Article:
Master weaver Crane Day died Friday of as-yet-undetermined causes. He fell two weeks ago and was at St. Mary’s Hospital, where he was recovering from hip surgery. He was 81.
On Saturday, a small group of fellow artists gathered in Day’s studio. It is meticulously organized and packed with colorful yarns, flowing ponchos and exquisite shawls. Three-ring binders full of details and photos of his work are in a loaded bookcase. Tapestries hang on the wall. Carefully laid over one of the several looms is a shawl, a piece he had just completed.
“He didn’t leave anything on the loom,” said Kami Boufelfel with a bit of awe.
Boufelfel has been working beside Day, apprenticing with him for three years.
She pointed out a flaw Day had brought to her attention in the last piece he wove.
“He called this his spirit trail,” she said, tracing it with her finger.
Day’s work brought him international attention. He won awards and his work is in collections around the country. Aretha Franklin wore one of his creations. So did dancer Ann Miller. The pope was presented with a Day-created alb, a religious garment, woven of cream-colored silk with crosses on the sleeves.
Boufelfel, Robert Redding, who also apprenticed with Day, and Kathryn Wilde sat around the table where Day would often sit and greet visitors.
“I can’t believe it,” said Wilde of Day’s death. She had had a studio next to his for 18 years.
“He was a one-of-a-kind friend in life. He was so gentle. I’m going to really miss him,” Wilde said.
Boufelfel and Redding agreed.
“He was very giving and generous,” said Boufelfel.
“I learned the process (of weaving) from a purist,” added Redding.
“Mentors can be so imposing and I never felt that from him. He was a very gentle mentor.”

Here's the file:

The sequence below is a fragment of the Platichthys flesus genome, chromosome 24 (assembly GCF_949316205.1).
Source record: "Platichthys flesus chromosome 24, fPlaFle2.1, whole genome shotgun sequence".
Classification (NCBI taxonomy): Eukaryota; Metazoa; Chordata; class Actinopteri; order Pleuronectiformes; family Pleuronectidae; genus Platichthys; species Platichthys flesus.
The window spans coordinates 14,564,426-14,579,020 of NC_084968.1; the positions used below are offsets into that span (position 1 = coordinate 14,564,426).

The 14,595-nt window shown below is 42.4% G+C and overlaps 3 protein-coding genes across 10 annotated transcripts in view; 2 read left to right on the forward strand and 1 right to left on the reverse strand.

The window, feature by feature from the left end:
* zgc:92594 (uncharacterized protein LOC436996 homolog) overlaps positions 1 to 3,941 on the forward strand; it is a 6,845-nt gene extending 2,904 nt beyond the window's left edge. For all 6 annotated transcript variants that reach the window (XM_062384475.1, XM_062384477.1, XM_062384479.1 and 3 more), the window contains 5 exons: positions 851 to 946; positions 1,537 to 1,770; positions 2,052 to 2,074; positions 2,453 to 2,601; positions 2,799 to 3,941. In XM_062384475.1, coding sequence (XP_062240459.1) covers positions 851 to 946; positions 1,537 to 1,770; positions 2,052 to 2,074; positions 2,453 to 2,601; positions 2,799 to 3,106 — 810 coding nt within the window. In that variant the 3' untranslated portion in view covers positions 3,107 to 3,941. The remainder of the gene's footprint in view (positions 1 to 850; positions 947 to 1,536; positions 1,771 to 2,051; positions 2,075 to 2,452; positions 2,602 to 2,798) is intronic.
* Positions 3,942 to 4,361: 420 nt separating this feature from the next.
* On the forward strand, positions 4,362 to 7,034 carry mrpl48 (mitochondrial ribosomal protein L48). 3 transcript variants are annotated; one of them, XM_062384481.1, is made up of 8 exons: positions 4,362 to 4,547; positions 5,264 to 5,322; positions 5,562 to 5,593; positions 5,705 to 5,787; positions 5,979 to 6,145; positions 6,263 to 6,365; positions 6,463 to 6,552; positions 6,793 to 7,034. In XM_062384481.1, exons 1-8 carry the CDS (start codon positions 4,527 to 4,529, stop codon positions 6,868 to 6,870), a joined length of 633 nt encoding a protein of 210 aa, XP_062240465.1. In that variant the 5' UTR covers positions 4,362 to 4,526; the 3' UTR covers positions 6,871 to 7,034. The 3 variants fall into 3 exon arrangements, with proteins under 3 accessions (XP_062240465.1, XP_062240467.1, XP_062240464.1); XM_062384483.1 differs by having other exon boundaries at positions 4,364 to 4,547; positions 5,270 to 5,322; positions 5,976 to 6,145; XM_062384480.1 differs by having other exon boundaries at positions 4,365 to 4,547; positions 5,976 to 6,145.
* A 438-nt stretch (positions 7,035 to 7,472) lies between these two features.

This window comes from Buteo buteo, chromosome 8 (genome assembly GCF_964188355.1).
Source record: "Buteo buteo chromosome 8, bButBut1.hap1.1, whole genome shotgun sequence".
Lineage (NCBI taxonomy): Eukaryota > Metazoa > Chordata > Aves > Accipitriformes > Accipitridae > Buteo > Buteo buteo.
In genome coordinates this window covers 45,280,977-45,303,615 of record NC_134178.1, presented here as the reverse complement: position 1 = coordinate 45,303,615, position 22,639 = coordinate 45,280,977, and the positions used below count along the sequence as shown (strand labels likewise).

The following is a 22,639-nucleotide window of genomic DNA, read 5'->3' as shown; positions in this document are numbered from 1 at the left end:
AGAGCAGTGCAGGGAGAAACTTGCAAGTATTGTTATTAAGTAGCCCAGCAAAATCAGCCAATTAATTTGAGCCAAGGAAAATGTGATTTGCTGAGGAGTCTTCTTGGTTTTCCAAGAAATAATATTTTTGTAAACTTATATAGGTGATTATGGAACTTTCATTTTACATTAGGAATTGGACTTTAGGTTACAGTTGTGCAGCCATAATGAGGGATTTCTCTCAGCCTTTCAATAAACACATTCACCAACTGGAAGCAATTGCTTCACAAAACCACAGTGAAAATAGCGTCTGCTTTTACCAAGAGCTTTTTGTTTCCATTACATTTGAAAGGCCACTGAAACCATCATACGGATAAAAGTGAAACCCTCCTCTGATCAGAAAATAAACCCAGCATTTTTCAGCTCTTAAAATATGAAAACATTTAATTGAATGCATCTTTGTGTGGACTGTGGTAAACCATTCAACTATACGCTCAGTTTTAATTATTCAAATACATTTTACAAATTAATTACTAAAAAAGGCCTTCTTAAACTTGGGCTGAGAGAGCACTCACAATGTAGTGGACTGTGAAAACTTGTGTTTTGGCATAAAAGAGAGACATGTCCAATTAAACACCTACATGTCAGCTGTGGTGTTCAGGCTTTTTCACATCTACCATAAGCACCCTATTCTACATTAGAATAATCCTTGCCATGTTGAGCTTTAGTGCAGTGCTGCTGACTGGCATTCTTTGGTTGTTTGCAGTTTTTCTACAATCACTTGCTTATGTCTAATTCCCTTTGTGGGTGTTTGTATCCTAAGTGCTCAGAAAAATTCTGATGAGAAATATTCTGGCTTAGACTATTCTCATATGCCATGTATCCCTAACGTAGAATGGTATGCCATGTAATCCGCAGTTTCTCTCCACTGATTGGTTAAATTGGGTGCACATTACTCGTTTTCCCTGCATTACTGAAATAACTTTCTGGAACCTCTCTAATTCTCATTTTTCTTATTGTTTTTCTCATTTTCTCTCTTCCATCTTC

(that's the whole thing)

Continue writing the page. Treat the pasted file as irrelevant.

Day was born in Pawhuska, Oklahoma. He was of French and Osage descent, and grew up on the Osage Reservation near Pawhuska.
He studied anthropology and sociology at the University of Notre Dame and went to graduate school at Michigan State University for a master’s in interior design.
It was there that he discovered his passion. He was required to take a course in weaving so that he could understand fabrics.
“My professor said I kicked and screamed all the way into the room,” Day recalled in a 2011 interview with the Star.
“But I just remember going in, sitting down at the loom and feeling totally in control of my universe in a way that I never had before.”
Day moved to Tucson in 1969 to teach at the University of Arizona. He eventually left to study in France and travel, but the road always led him back to the Old Pueblo.
In 1990, he moved here permanently and set up his studio.
“He did masterful work, so classic, so magnificent,” said jewelry artist Rubina Gallo, who has had a studio in the same building as Day for 18 years.
“It is timeless. It’s not a fad or a style. You could wear it forever.”
While Day was focused and passionate about his weaving, he was equally focused and passionate about his friends.
He loved to cook and gather people at his home. It was there that friends discovered something that was indicative of just how thoughtful Day was.
“He had a prayer chapel in his home with the most beautiful artifacts he had collected,” said Gallo.
“He used to do prayer tents, pieces of white paper, and he would write (in calligraphy) on them the name of who he was praying for. He always had candles going. He was so soulful. ... He was one of the kindest spirits I’ve ever known.”
“It’s a huge loss for the community,” said Pam Shack, who studied with Day in the early 1970s. He was “overwhelmingly generous, outgoing, giving.”
Day is survived by two nephews, Justin and Rusty Day of Colorado.
At his request, no services are planned.